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Vaccine. 2012 Oct 5;30(45):6472-6. doi: 10.1016/j.vaccine.2012.07.085. Epub 2012 Aug 18.

Barriers to HPV immunization for African American adolescent females.

Author information

1
University of Chicago, Department of Pediatrics, Chicago, IL 60637, United States. thamlish@peds.bsd.uchicago.edu

Abstract

PURPOSE:

The objective of this study was to identify motivations and barriers to HPV vaccination and culturally relevant and meaningful opportunities for vaccine promotion among African American mothers and adolescent daughters. Qualitative methods were employed to identify barriers to HPV immunization and understand mothers motivations to vaccinate their daughters. We conducted in-depth interviews with 19 mother-daughter pairs focused on 5 key areas: health history, prior vaccine experience, knowledge of HPV and HPV vaccine, relationship with physician, and experience of cervical dysplasia and cervical cancer (CD/CC).

RESULTS:

Four key factors drive HPV immunization among African-American mothers of adolescent daughters. First, mothers' CD/CC disease experiences motivated a strong commitment to protect daughters from the trauma of CD/CC. Second, limited understanding of HPV and its connection to CD/CC made it difficult for mothers to assess the risk of infection or explain the medical benefits of the vaccine to their daughters. Third, mothers anticipate the sexual debut of adolescent daughters and advocate for healthcare interventions to protect them. Mothers were not deterred by multiple visits to complete the vaccine series; they likened HPV immunization to injectable contraceptives that require a series of injections and offer protection from the unintended consequences of sexual activity. Finally, mothers trusted physicians to initiate discussion of HPV immunization. Physicians who failed to initiate discussion and offer unconditional endorsement generated doubt about the vaccine among mothers and missed opportunities for immunization.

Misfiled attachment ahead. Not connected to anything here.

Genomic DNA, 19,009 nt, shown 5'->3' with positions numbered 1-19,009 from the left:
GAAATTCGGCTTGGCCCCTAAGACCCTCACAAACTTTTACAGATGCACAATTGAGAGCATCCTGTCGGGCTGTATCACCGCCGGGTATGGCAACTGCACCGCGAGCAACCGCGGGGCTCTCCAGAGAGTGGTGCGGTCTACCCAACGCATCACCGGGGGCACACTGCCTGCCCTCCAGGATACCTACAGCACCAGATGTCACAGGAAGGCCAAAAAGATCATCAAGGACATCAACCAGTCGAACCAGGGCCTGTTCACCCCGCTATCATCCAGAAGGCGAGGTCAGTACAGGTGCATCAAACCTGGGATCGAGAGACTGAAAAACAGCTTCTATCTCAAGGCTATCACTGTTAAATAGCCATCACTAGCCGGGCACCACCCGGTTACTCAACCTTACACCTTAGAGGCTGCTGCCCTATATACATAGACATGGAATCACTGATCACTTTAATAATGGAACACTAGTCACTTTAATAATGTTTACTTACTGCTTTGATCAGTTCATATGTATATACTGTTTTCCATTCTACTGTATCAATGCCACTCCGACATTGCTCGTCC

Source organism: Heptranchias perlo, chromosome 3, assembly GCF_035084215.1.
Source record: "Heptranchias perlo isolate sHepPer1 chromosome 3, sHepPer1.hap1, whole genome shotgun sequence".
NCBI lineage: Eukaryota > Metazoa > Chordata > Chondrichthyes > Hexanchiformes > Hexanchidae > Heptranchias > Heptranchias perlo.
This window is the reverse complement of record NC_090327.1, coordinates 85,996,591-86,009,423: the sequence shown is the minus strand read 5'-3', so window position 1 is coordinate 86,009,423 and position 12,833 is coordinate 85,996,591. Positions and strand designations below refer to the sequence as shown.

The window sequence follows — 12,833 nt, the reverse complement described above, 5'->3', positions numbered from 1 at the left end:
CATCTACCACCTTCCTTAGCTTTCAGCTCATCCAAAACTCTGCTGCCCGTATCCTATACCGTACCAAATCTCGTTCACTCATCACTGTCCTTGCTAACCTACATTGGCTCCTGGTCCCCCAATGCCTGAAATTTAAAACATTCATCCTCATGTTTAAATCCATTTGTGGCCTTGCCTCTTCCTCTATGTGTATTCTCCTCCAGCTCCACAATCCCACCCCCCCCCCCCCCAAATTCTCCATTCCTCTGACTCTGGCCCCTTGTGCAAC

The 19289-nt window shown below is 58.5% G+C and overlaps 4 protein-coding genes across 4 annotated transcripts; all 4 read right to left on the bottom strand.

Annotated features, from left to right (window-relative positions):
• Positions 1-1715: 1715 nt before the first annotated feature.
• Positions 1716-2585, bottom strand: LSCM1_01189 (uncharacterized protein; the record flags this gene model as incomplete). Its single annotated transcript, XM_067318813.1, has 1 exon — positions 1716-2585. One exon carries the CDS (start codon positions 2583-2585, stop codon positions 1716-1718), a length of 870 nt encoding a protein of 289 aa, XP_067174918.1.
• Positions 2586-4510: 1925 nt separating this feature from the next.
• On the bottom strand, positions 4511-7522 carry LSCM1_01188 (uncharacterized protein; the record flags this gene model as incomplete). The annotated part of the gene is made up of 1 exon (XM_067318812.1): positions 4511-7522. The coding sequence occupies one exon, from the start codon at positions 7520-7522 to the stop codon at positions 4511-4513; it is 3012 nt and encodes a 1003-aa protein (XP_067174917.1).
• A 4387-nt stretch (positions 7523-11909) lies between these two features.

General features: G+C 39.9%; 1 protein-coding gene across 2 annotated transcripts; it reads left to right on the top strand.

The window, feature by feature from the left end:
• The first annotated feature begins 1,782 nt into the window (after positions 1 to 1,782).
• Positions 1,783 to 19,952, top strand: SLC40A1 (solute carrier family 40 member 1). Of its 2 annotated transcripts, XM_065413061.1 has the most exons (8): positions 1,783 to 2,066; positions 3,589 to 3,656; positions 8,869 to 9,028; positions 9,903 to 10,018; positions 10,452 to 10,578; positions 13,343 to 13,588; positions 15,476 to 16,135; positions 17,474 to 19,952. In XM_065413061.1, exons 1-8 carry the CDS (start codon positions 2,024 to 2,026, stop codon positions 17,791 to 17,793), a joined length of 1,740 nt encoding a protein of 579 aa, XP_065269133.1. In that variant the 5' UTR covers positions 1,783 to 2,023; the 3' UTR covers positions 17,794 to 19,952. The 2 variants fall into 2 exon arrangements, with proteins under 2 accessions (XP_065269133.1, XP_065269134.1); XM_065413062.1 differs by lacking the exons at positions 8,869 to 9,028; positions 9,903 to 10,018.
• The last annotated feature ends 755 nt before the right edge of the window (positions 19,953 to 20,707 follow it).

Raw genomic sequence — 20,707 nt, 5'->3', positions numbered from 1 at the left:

CONCLUSIONS:

Our initial results indicate that physicians can engage in culturally relevant vaccine promotion in urban, underserved African American communities by initiating discussions of HPV immunization that (1) acknowledge mothers' own CD/CC experiences, (2) support parenting strategies that aim to protect daughters from the unintended consequences of sexual activity, and (3) make explicit the connection between CD/CC and HPV infection, and between prevention of HPV infection and HPV immunization.

PMID:
22910288
DOI:
10.1016/j.vaccine.2012.07.085
[Indexed for MEDLINE]

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